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Archive for the ‘History’ Category

6 June 1944 D-Day

Wednesday, 6 June 2018

In 1944, and against the odds, General Dwight D. Eisenhower accepted the risk and subsequent bloodshed in order to prevent more of it. His leadership freed France from Nazi Germany occupation and was the beginning of the end of the war in Europe.

General Eisenhower was mocked by the left as a dullard, stupid and ignorant. He wasn’t. Not by a long shot.

[Found in here.]

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1930s Socialist Propaganda for a 4 Hour Work Day

Wednesday, 9 May 2018

Work less, get paid the same wages. Sounds like part time to me. That’s a way for a government administration to doctor the numbers to show unemployment decreasing while reducing the gross income of the work force. I’ll pass.

[Found here.]

Pickin’ n’ Grinnin’

Monday, 7 May 2018

[Found here. Date & location unknown.]

4 May1970 – Remember Kent State

Friday, 4 May 2018

Remember who organized it.

Remember the purpose of the organizers.

Remember who got killed because of it.

Remember that it was exactly what the organizers wanted.

REMEMBER.

 

 

 

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Proactive Retributional Hot Links

Sunday, 22 April 2018

18 April 2018 was the 75th Anniversary of The Doolittle Raid of 1942, the daring attack on mainland Japan after their surprise attack on Pearl Harbor. A 1983 interview with (then 87 year-old) General “Jimmy” Doolittle can be found here.

Why some doorknobs are knurled.

Zen moment: Just saw a bee with one wing. Every time it tried to fly it ended up on its back, rolled over, crawled for a bit and tried to fly again with the same result. It never gave up, but it made the same mistake over and over. There’s more than two morals in that story.

Have You Ever Really Seen The Moon?” is a collection of peoples’ reactions to looking through a telescope [via].

A beheaded majestic white swan didn’t bleed, wasn’t killed.

This is clever. Mechanical servos go digital.

Gumball Wars [via].

Ever work on a carpentry project, mis-measure the cut and end up with a short board? The BS100o Board Stretcher is the solution. “Measure once, cut twice.”

The Institute for Centrifugal Research (ICR) is worth the visit. If you’ve seen it before, it’s worth a revisit.

 

Condoned by Congress, The USS Comfort Carried Captured Camels

Monday, 16 April 2018

In 1855, Congress approved a plan developed by Secretary of War Jefferson Davis to import camels as pack animals for the U.S. Army operating in the American Southwest.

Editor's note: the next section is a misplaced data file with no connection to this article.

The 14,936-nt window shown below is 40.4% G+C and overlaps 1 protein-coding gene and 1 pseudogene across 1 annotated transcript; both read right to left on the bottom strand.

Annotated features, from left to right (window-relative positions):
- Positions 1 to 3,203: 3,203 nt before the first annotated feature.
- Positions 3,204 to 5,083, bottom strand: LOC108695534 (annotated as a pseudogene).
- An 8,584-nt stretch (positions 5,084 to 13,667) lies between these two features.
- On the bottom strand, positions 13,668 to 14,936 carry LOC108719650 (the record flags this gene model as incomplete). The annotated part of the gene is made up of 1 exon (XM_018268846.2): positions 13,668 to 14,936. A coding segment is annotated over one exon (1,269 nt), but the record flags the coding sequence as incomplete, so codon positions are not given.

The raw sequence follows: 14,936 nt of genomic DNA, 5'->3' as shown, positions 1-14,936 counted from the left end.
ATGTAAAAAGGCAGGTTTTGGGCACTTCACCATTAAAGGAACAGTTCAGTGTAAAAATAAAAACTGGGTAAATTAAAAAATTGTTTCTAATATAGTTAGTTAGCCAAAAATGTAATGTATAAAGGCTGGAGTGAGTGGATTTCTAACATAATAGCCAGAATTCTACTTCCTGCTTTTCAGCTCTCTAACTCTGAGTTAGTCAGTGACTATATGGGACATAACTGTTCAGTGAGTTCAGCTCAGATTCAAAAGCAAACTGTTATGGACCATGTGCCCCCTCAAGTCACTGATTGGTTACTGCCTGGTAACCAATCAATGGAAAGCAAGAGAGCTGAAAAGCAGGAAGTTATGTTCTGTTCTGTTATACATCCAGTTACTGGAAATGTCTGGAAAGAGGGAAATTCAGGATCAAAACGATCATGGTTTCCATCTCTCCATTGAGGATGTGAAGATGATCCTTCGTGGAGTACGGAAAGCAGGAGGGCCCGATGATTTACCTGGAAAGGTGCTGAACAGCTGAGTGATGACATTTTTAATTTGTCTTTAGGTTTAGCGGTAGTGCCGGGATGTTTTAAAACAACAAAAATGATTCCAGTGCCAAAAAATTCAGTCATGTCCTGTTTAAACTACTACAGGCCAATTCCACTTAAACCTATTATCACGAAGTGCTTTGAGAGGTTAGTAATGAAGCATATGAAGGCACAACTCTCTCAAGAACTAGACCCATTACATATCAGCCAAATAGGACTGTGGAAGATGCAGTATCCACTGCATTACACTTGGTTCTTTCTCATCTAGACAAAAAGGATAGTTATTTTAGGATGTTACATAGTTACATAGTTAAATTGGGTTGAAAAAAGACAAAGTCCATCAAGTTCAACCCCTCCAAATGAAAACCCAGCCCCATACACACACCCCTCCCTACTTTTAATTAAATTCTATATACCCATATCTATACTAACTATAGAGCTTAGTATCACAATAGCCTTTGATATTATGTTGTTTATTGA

The camels were also considered for use as a long-range mounted force that could drive “hostile Indians out of the country.” The storeship USS Supply was refitted with special hatches, stables, hoists and a “camel car” for the sole purpose of loading and transporting dromedaries.

Once the first herd of camels was obtained in North Africa, Supply [w]as further modified to compensate for the towering humps of the camels by cutting away part of the main deck. The camels were delivered to Texas where their potential was recognized but the plan was never fully implemented due to the advent of the Civil War.

So instead of wasting them, the U.S. Army sold the camels to zoos. TRUE

[Image and story found here. More about the Camel Corps here.]

“Bank of America will no longer lend to companies that make ‘military-style’ weapons.”

Wednesday, 11 April 2018

LMAO.

[Related post here.]

Fallen Astronaut Memorial

Monday, 2 April 2018

Fallen Astronaut is an aluminum sculpture of an astronaut in a spacesuit which commemorates astronauts who died in the advancement of space exploration. It is currently at Hadley Rille on the Moon, having been placed there by the crew of Apollo 15.


It’s the only art installation on the moon. Fourteen names are listed on the memorial plaque, but three are missing. The deaths of two cosmonauts were unknown to the western world, and one astronaut was accidentally overlooked.

[Found here.]

“Farting Against Thunder.”

Thursday, 22 March 2018

In 1783, a political cartoonist could illustrate farting, but was forbidden to say the word. The cartoon above is in reference to The Great Siege of Gibraltar (1779-1783), an attempt by the French and the Spanish to capture Gibraltar from the British who were distracted by the American War for Independence.

“I fart in your general direction!” – Monty Python & the Holy Grail 1975

[Image found here. Related post here. Other potty humor posts here.]

Happy St. Patrick’s Day Saturday Matinee- PSA, Yola Singer, Dervish & The Pogues

Saturday, 17 March 2018

St. Patrick’s Day

Try not to puke in front of children.

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Map and Yola song found here. Northern Ireland hadn’t been invented yet.

Dervish is awesome.

What’s St. Patrick’s Day without a tribute to the Pogues? Contrary to popular belief, frontman  Shane MacGowan is not dead.

I jumped the 3rd vid to one of my favorites, Young Ned Of The Hill  [full concert starts here]. It’s a traditional Irish song about one Éamonn an Chnoic. Legend says he became an outlaw after shooting a tax collector dead during a quarrel over the confiscation of a poor woman’s cow.

Have a great weekend, folks. See you back here soon.

[Related posts here.]

 


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